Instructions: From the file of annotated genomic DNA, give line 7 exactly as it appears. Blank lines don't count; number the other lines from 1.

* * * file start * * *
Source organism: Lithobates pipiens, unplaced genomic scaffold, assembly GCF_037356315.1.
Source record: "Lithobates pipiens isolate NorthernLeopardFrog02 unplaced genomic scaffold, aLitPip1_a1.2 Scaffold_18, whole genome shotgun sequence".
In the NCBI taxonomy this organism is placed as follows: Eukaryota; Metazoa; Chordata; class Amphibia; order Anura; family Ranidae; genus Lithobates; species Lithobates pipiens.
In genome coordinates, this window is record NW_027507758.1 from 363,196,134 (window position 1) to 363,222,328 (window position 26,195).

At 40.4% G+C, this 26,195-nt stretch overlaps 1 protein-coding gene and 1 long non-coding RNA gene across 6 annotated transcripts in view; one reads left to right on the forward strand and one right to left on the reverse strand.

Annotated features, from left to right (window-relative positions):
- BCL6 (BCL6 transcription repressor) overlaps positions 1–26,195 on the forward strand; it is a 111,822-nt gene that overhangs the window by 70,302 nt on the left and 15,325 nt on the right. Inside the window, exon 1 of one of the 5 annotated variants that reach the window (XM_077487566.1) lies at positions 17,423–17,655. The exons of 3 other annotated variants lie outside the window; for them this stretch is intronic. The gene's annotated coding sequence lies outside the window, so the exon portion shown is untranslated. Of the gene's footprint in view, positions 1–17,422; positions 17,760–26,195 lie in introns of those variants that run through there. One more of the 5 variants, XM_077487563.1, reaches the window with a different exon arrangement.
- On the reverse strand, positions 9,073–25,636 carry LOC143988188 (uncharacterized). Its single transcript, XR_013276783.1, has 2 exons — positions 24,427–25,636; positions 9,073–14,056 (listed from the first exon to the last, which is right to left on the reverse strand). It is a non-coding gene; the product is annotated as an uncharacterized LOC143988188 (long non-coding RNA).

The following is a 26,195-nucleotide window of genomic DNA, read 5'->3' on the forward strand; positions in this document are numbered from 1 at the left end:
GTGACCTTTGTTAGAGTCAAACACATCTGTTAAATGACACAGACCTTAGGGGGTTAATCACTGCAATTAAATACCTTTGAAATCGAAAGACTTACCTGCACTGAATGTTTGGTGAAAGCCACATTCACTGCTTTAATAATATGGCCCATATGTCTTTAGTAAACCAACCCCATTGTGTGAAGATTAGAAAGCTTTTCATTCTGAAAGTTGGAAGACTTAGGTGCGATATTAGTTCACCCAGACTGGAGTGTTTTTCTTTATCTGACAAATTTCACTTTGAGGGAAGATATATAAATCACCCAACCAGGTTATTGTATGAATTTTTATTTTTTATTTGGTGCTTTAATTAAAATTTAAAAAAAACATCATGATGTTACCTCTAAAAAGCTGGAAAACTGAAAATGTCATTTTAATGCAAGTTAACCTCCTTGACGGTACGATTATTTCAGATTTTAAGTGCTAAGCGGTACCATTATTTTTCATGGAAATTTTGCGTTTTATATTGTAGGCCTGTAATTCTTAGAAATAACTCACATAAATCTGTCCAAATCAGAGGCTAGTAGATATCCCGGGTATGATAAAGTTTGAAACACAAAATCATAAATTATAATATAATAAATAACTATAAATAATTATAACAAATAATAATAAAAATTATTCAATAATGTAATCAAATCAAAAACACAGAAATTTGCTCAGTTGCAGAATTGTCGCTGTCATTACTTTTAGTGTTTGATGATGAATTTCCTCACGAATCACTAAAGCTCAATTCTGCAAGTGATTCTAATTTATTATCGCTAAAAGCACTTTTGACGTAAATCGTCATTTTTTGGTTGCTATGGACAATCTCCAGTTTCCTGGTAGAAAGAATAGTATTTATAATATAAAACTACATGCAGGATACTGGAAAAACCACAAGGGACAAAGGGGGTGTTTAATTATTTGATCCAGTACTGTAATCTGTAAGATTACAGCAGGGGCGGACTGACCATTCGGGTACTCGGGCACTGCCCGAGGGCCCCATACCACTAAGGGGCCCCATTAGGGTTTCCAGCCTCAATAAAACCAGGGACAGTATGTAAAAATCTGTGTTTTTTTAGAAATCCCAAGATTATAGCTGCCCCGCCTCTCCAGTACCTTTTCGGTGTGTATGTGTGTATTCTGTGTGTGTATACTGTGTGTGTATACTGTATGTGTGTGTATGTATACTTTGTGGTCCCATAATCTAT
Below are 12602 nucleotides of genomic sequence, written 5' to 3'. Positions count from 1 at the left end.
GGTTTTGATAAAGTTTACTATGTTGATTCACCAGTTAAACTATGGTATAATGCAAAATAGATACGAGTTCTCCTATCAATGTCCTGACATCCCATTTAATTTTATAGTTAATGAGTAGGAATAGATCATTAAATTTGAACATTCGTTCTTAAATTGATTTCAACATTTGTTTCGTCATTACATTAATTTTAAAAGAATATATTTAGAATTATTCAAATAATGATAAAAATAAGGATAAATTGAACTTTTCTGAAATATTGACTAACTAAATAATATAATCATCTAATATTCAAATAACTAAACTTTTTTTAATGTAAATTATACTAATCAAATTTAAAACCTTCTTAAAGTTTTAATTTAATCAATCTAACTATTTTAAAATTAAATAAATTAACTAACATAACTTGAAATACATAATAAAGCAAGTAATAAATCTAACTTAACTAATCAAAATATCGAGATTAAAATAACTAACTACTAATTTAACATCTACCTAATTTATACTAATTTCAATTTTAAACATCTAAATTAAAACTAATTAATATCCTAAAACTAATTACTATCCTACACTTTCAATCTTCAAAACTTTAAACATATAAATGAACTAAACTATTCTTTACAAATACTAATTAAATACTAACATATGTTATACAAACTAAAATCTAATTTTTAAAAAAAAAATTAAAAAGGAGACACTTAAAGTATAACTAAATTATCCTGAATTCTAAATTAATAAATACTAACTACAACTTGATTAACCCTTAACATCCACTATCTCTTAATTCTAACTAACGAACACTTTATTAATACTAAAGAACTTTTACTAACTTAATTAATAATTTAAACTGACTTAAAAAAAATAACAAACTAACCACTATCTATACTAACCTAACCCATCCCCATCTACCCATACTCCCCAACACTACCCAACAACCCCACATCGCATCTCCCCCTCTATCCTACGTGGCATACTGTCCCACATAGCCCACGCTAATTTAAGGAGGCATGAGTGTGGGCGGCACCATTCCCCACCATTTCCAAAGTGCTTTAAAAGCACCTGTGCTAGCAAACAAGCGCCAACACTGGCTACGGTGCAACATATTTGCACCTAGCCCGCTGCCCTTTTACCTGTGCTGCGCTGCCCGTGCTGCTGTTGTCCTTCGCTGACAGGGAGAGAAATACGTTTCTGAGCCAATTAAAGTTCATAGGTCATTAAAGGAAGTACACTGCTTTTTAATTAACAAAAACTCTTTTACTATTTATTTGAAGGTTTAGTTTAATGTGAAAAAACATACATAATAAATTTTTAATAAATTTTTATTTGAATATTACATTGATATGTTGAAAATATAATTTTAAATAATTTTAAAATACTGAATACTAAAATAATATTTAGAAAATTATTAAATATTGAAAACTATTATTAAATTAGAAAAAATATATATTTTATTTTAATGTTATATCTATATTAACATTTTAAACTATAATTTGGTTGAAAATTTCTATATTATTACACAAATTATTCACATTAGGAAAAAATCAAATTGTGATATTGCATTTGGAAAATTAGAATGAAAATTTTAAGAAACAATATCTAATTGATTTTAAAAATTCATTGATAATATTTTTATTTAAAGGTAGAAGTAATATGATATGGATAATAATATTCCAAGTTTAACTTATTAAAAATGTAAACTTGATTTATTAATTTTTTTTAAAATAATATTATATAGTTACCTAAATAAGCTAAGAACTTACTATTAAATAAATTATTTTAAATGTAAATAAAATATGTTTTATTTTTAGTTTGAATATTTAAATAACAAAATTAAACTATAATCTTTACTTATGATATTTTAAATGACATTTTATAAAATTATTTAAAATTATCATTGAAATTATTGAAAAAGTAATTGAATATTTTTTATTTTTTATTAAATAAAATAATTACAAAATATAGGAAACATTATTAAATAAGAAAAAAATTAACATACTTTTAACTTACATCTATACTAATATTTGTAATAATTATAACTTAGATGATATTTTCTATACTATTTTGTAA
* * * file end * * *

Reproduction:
- BCL6 (BCL6 transcription repressor) overlaps positions 1–26,195 on the forward strand; it is a 111,822-nt gene that overhangs the window by 70,302 nt on the left and 15,325 nt on the right. Inside the window, exon 1 of one of the 5 annotated variants that reach the window (XM_077487566.1) lies at positions 17,423–17,655. The exons of 3 other annotated variants lie outside the window; for them this stretch is intronic. The gene's annotated coding sequence lies outside the window, so the exon portion shown is untranslated. Of the gene's footprint in view, positions 1–17,422; positions 17,760–26,195 lie in introns of those variants that run through there. One more of the 5 variants, XM_077487563.1, reaches the window with a different exon arrangement.